The performance issues and lack of visibility stemmed from the Claimant having difficult personal circumstances at home. It was agreed she would take a two-month paid sabbatical. During this sabbatical, the Respondent’s concerns over performance increased. The Respondent told the Claimant that she would not be returning to work on 1st September. She was then put on garden leave and served notice, which would expire on 23rd October.

The Claimant submitted an unfair dismissal claim more than 3 months after 1st September but less than 3 months from 23rd October. The Respondent argued the Claimant was summarily dismissed on 1st September and that her claim was out of time because it was more than 3 months after the EDT. The Claimant held the EDT was when her notice expired on 23rd October and the claim was in time.

The ET found that the Claimant’s EDT was the latter date when her notice expired and the claim was within time. The Respondent appealed and the EAT accepted the appeal. It held that the EDT was 1st September as that was the date of summary dismissal, albeit that such a dismissal was by conduct that is the Claimant was removed from the post. The Claim was therefore bought out of time.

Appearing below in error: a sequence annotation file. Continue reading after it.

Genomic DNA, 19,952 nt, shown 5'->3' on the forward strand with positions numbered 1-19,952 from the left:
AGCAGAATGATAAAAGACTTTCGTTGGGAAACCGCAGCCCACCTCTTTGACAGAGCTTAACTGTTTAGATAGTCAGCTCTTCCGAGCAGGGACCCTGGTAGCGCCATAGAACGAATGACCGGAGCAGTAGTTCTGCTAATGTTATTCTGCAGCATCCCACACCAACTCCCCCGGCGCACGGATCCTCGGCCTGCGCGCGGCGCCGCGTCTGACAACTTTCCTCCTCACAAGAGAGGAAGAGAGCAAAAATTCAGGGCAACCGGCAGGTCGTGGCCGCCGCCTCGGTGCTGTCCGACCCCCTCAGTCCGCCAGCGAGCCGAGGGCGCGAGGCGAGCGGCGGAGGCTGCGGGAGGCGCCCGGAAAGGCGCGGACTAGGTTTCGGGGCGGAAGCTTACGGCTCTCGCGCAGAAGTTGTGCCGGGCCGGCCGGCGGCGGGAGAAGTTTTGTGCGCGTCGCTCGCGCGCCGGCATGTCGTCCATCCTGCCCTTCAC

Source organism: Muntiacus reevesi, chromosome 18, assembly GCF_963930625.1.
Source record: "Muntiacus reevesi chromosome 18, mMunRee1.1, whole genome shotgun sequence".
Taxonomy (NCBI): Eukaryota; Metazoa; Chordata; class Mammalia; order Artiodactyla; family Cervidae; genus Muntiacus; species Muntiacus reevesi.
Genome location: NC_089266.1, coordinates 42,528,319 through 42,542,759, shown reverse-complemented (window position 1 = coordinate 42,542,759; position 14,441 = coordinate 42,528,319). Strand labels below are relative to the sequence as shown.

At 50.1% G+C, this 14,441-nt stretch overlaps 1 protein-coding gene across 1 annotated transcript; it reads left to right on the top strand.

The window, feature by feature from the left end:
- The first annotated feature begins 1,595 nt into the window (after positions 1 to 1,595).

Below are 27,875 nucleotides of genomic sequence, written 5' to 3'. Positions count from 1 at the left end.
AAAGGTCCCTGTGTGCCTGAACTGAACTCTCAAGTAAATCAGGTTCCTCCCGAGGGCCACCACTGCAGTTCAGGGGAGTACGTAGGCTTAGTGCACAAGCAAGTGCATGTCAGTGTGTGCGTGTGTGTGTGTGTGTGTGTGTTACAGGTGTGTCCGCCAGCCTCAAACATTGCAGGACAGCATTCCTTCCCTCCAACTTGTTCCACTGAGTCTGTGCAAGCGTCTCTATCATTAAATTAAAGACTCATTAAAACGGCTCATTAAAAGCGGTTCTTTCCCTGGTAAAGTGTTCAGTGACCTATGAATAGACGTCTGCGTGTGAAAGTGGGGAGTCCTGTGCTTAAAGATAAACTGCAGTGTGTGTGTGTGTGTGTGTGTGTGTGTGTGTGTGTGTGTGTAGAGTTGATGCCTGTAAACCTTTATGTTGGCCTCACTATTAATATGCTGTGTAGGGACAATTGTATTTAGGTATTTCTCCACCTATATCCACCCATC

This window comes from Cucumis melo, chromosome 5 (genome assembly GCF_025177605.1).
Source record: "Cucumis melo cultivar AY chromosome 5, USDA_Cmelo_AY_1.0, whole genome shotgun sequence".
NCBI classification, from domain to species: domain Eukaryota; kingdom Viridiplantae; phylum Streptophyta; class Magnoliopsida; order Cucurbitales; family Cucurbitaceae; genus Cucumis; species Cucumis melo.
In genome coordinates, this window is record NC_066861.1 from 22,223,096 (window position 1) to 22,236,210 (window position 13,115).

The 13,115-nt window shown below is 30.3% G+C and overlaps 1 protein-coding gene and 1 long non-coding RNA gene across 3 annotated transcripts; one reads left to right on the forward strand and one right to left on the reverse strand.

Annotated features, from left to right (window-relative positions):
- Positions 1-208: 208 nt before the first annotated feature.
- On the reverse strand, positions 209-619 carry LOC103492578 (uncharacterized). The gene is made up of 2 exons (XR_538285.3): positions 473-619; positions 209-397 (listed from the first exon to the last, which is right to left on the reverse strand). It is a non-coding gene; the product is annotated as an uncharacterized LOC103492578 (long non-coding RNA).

The takeaway point:

No, the date of the employee’s summary dismissal is the effective date of termination, even if the dismissal is by conduct that is removed from the position. This applies even if the employer should have given notice but failed to do so, or, in this case, served notice after dismissal. An interesting case but one that could have been avoided had notice not been served after the date of dismissal. The one point that does not seem to have been argued is that if the Claimant was dismissed on 1 September, under the rules on calculating service her service in employment ran to 23 October. It does not seem satisfactory to have a service date for EDT purposes that is different to the service date for continuous service purposes.